Another Sunday cooking

This past Sunday I did get to cook with my friend Katy at Riversdale.  With all this rain and cool weather it seems as if the produce at the Mansion is less or later in ripening then in past years.  We try, as all the other cooks at the mansion, to use what is produced in the garden.  I planned to make a tart or pie with the raspberries and Currants growing there.  Unfortunately, there were many Currants but few fully ripe raspberries so I picked enough to fill one jelly glass.  I cooked the fruit with an equal amount of sugar and a tiny bit of water.  I let it cook till bubbling then pulled it off the fire and allowed to cool enough before putting it in the jelly glass, which my son had bought me for Christmas.  I hope he is glad that it has finally been used and besides it does look nice on a table.

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The garden also has a lot of sorrel.  So in our menu we decided to make a sauce of sorrel and bitter orange juice for fish.  We planked a blue fish stuffed with lemon thyme and set it on the side of the fire to cook.  Blue fish is an oily fish so it roasts quite well.  The oranges we used for the sauce were some left over blood oranges that were quite tart. To make the sauce, the sorrel was chopped up and mixed with the juice of the blood oranges.  Because the juice was so tart we added a little sugar.  What a delightful sauce for the fish. I really want to try different sauces and this was different than anything I had had before.  But, I liked it.

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As for the rest of the menu, I brought any produce needed from home.  So here was the menu for the day:

Lamb roast

Blue fish with Sorrel and orange sauce

Potato Balls

Green Peas A LA Bougeoise

Squash soup

The Lamb was slowly roasted in a tin kitchen, or what you might deem a reflective oven.  We stuffed it with rosemary and placed it on the spit.  It was quite tender.  The peas first cooked in butter.  Then with onions and cabbage added, the peas were cooked in a ceramic pot.  I was thinking that the cabbages would cook down and release their water creating a sauce in the pot but after an hour of cooking over the coals found that they cooked but did not release enough water.  Flavourful though the peas were, it was different in that is there ended up being no liquid in the pot with them.  The potatoes were cooked, mashed with butter, a tiny bit of cream, and two eggs, formed into balls and cooked in a small biscuit oven.  They came out lovely.  Since we ran out of time I took the remainder home and cooked the lot in a casserole which work just as well as making them into balls.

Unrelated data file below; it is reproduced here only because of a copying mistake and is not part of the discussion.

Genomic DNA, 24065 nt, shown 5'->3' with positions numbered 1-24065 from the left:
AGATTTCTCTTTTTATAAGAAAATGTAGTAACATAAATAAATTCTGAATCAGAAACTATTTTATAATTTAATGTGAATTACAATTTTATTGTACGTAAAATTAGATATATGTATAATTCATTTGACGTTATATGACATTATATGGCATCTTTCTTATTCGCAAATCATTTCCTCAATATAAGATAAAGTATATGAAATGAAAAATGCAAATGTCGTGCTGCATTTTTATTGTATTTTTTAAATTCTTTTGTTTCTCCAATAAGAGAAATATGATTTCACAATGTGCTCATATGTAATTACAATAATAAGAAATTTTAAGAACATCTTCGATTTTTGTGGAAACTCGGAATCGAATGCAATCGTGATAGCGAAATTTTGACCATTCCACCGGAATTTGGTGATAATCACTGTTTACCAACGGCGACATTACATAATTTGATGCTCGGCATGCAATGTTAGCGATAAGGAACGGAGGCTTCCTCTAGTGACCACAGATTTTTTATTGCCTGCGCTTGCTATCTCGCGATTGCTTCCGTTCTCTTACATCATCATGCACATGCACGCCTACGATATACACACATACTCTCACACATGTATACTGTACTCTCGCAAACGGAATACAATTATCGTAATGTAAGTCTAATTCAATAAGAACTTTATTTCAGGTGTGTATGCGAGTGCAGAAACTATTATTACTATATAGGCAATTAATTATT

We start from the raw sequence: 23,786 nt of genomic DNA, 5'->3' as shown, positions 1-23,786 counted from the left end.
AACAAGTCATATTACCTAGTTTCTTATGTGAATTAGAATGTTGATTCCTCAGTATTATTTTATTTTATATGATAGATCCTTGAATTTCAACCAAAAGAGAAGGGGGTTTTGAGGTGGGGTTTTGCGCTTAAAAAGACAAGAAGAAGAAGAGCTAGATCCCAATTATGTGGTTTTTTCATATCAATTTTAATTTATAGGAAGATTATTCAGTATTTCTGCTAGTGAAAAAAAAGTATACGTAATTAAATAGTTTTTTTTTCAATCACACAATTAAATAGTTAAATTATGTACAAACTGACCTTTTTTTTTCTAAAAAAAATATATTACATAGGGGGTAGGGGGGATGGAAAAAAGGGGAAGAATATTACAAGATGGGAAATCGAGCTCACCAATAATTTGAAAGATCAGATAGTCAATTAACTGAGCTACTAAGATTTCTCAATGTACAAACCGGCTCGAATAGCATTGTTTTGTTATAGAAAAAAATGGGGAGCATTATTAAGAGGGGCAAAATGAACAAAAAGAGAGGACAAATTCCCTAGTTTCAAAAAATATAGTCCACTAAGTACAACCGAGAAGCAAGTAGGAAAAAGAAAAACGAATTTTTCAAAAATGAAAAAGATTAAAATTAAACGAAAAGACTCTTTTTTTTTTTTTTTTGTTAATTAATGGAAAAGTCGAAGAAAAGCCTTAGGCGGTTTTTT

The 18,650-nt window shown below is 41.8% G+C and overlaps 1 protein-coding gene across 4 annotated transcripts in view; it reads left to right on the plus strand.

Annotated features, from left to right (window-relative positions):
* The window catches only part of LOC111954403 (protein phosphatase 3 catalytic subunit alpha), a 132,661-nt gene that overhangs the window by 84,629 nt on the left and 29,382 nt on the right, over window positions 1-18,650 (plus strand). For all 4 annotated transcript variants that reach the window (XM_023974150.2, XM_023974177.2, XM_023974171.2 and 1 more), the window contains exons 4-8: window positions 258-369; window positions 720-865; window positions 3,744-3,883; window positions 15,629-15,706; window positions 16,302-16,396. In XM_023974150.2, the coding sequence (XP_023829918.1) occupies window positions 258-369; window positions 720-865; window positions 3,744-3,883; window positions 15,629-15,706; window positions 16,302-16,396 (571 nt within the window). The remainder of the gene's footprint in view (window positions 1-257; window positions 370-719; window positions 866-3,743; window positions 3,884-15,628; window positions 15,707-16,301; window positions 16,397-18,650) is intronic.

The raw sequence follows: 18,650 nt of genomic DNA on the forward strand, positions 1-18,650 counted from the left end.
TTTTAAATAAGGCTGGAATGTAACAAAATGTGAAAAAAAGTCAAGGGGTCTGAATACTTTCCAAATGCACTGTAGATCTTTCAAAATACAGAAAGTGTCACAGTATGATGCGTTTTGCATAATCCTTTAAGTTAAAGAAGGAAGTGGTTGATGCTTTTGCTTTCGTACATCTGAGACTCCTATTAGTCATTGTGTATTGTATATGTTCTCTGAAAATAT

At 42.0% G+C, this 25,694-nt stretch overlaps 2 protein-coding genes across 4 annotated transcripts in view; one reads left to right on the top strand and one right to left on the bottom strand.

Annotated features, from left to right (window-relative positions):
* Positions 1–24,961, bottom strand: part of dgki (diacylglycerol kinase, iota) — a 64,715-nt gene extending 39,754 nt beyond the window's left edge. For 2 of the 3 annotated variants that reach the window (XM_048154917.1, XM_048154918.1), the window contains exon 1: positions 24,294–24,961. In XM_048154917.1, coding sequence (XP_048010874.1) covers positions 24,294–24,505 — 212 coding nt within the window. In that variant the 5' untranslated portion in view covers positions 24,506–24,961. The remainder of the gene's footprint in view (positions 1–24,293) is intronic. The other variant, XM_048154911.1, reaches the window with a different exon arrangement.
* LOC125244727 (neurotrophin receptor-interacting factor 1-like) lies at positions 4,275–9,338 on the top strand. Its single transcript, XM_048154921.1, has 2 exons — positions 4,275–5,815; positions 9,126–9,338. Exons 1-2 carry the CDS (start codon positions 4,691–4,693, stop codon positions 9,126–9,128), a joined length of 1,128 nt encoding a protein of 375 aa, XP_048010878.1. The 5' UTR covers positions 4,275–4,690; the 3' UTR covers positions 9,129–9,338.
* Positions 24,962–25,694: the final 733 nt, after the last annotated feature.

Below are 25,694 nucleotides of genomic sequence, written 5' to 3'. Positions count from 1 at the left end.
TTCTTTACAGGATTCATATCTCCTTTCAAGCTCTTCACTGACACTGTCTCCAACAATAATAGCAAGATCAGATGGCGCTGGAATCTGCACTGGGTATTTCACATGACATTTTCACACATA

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The last thing I want to talk about, which ironically was the first thing made, is the soup.  Although I found no receipt to follow for squash soup in the in the 18th C., I have found one in the late 19th C.  We took a butternut squash and cut it into chunks along with carrots and potatoes.  While doing that we fried some onions in the boiler with butter.  Once both parts were completed, we added them together in said boiler with enough broth to cover and some thyme.  Boiled until all was soft and then mashed the heck out of it with salt and pepper.

cookery 033The Day was grand and we completed all that we had planned save the Tart but the preserves was a good back up.  A few people stopped in to see what we were making-we always hope for more but are grateful for those who do support the kitchen guild.  I felt quite proud that Katy and I were able to get all done.

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Published in: on July 4, 2009 at 12:11 pm  Leave a Comment  

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